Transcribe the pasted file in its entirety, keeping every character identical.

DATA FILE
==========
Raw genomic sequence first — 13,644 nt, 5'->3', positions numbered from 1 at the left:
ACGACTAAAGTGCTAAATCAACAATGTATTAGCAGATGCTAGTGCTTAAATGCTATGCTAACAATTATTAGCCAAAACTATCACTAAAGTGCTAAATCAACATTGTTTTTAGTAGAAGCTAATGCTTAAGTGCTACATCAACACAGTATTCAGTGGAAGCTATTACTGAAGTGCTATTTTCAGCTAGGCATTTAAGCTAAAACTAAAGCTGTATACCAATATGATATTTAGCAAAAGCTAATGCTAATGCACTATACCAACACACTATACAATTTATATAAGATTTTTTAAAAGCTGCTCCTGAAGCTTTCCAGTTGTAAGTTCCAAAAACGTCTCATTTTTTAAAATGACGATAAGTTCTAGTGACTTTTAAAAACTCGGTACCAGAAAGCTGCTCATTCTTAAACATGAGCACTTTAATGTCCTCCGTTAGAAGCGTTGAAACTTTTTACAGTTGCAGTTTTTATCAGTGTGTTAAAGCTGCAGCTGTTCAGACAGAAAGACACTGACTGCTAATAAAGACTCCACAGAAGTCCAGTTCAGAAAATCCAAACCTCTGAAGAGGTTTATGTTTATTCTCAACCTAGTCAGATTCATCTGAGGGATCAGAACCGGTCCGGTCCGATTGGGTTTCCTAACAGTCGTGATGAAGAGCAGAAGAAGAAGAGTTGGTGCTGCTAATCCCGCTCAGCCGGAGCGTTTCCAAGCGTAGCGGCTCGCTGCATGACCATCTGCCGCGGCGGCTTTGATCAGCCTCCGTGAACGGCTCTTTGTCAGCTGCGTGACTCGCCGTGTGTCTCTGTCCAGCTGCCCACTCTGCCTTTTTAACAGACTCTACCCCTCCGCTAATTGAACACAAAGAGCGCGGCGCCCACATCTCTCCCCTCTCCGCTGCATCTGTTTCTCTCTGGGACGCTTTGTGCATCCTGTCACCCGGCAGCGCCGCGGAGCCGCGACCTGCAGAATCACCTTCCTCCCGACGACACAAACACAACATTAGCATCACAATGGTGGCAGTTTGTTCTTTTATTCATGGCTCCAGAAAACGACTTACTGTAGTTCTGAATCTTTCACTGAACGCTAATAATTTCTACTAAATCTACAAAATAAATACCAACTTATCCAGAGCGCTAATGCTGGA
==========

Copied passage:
Raw genomic sequence first — 13,644 nt, 5'->3', positions numbered from 1 at the left:
ACGACTAAAGTGCTAAATCAACAATGTATTAGCAGATGCTAGTGCTTAAATGCTATGCTAACAATTATTAGCCAAAACTATCACTAAAGTGCTAAATCAACATTGTTTTTAGTAGAAGCTAATGCTTAAGTGCTACATCAACACAGTATTCAGTGGAAGCTATTACTGAAGTGCTATTTTCAGCTAGGCATTTAAGCTAAAACTAAAGCTGTATACCAATATGATATTTAGCAAAAGCTAATGCTAATGCACTATACCAACACACTATACAATTTATATAAGATTTTTTAAAAGCTGCTCCTGAAGCTTTCCAGTTGTAAGTTCCAAAAACGTCTCATTTTTTAAAATGACGATAAGTTCTAGTGACTTTTAAAAACTCGGTACCAGAAAGCTGCTCATTCTTAAACATGAGCACTTTAATGTCCTCCGTTAGAAGCGTTGAAACTTTTTACAGTTGCAGTTTTTATCAGTGTGTTAAAGCTGCAGCTGTTCAGACAGAAAGACACTGACTGCTAATAAAGACTCCACAGAAGTCCAGTTCAGAAAATCCAAACCTCTGAAGAGGTTTATGTTTATTCTCAACCTAGTCAGATTCATCTGAGGGATCAGAACCGGTCCGGTCCGATTGGGTTTCCTAACAGTCGTGATGAAGAGCAGAAGAAGAAGAGTTGGTGCTGCTAATCCCGCTCAGCCGGAGCGTTTCCAAGCGTAGCGGCTCGCTGCATGACCATCTGCCGCGGCGGCTTTGATCAGCCTCCGTGAACGGCTCTTTGTCAGCTGCGTGACTCGCCGTGTGTCTCTGTCCAGCTGCCCACTCTGCCTTTTTAACAGACTCTACCCCTCCGCTAATTGAACACAAAGAGCGCGGCGCCCACATCTCTCCCCTCTCCGCTGCATCTGTTTCTCTCTGGGACGCTTTGTGCATCCTGTCACCCGGCAGCGCCGCGGAGCCGCGACCTGCAGAATCACCTTCCTCCCGACGACACAAACACAACATTAGCATCACAATGGTGGCAGTTTGTTCTTTTATTCATGGCTCCAGAAAACGACTTACTGTAGTTCTGAATCTTTCACTGAACGCTAATAATTTCTACTAAATCTACAAAATAAATACCAACTTATCCAGAGCGCTAATGCTGGA